Coronavirus cases surged overnight in Italy — is it safe to travel there?
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The novel coronavirus from China, 2019-nCoV, is quickly spreading across the world with little signs of slowing down. While health and government officials have acted swiftly, the deadly virus has seen a spike in confirmed cases and deaths.
Currently, the global death toll stands at more than 2,620, while over 79,000 people have been infected, according to CNN. The vast majority of confirmed cases are still in China, specifically in the Hubei province where the virus originated. But outbreaks in South Korea and Italy are quickly escalating.
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Italy is currently in the midst of the biggest coronavirus outbreak in Europe, and six people there have died from the disease so far, The New York Times reported. Additionally, the number of cases rose to 219 on Monday from 152 the day prior. Most of the cases are in the Lombardy region, where Milan is located, as well as the Veneto region, home to Venice. Milan and Venice are not under quarantine, though several small towns south of Milan are, with nobody allowed to either leave or enter.
By way of comparison, South Korea reported a total of 833 cases and seven deaths to date, according to the Times.
These numbers don’t include the more than 630 passengers who tested positive on the Diamond Princess, the formerly quarantined cruise ship off the coast of Japan.
With the near overnight surge in confirmed cases, it begs the question: Is it still safe to travel to Italy right now? Here’s what we know.
Italian officials have yet to find patient zero, but in the meantime, are taking extra precautions in Lombardy and Veneto — including closing universities and museums, and cancelling mass, weddings and funerals, according to national Italian paper La Repubblica. Perhaps most striking, Venice’s famous Carnival celebration has been cancelled.
In addition, La Repubblica reported that “all public events of any kind or any kind of assembly” have been banned, and bars must close between 6 p.m. and 6 a.m. Restaurants are so far unaffected.
At this time, 50,000 people in 11 northern towns are on lockdown, according to the Times. There have not been any confirmed cases near other popular cities, such as Florence or Rome.
“We are asking basically that everyone who has come from areas stricken by the epidemic to remain under a mandatory house stay”, said Italy’s health minister, Roberto Speranza, at a press conference on Saturday.
Andrea Casalis, a 27-year-old from Vo’ Euganeo (a town near the centre of the Veneto outbreak), told the AP, “This wasn’t a very exciting place to begin with. Since we can’t go to the bar, there’s not much left to do”.
In Milan, the city’s historic Duomo cathedral has closed. Fashion designer Giorgio Armani decided not to allow a live audience at his fashion show, and livestreamed it instead.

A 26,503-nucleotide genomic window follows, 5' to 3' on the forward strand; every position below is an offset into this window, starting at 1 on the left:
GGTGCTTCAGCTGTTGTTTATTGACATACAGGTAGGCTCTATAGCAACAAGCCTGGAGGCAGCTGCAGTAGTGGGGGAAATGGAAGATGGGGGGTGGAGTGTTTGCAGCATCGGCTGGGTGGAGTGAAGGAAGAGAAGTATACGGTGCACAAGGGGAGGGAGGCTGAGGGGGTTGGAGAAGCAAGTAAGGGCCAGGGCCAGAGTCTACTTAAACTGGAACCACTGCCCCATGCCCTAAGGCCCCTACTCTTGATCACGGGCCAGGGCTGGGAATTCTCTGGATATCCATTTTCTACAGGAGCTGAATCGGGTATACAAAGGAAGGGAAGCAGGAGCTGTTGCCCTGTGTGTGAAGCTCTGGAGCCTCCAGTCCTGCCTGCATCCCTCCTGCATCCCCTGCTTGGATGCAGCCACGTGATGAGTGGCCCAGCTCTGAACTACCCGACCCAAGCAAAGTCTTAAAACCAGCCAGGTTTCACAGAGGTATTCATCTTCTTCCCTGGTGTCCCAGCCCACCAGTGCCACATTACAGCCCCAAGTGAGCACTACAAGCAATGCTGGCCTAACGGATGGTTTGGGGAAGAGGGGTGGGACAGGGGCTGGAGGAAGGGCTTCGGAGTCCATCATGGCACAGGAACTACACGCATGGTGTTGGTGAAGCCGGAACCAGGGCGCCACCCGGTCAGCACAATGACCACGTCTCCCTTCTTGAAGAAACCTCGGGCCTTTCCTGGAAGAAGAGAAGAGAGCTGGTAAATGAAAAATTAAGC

There are also reports that Italian football might be played behind closed doors, without fans, to prevent the spread of coronavirus. Maurizio Casasco, the president of the Italian federation for sports physicians, told the AP, “Playing all sports behind closed doors for the next week could be possible, because then fans can more easily stay at home”.
Basilicata, a region in the south of Italy, is quarantining people coming from the affected northern regions for two weeks, according to the Times. Mauritius also gave passengers on an incoming Alitalia flight from Rome an ultimatum: enter a quarantine, or immediately return to Italy. The passengers flew back to Italy, although none of them exhibited any symptoms.
Countries such as Croatia, Hungary and Ireland have all advised against travel to the affected areas, including Milan and Venice. Additionally, Austria temporarily halted rail traffic across its shared border with Italy, the AP reported.
High-speed train operators including Italo and Trenitalia are offering full refunds for passengers. They both operate trains that tourists use to travel between major cities, such as Milan to Naples via Bologna, Florence and Rome.
While some of these figures may be startling, Angelo Borrelli, head of Italy’s civil protection agency, said the hotspots where the virus has been found are not expanding, as those areas are under quarantine.
He also added that the outbreak remains in a contained area, and it is safe to travel to Italy.
As of time of publication, the U.S. State Department lists Italy as a Level 2 destination, last updated in January. No updates have been made due to the spread of coronavirus.
Alitalia, Italy’s flag carrier, has not issued any travel waivers as of yet.
If you do decide to cancel your upcoming trip, be sure to read up on what is — and more importantly, isn’t — covered by your credit card or independent travel service.
And no matter where your travels may take you this year, be prepared for any type of travel disruption with these tips in mind.
Featured photo by ANDREAS SOLARO/AFP/Getty Images.
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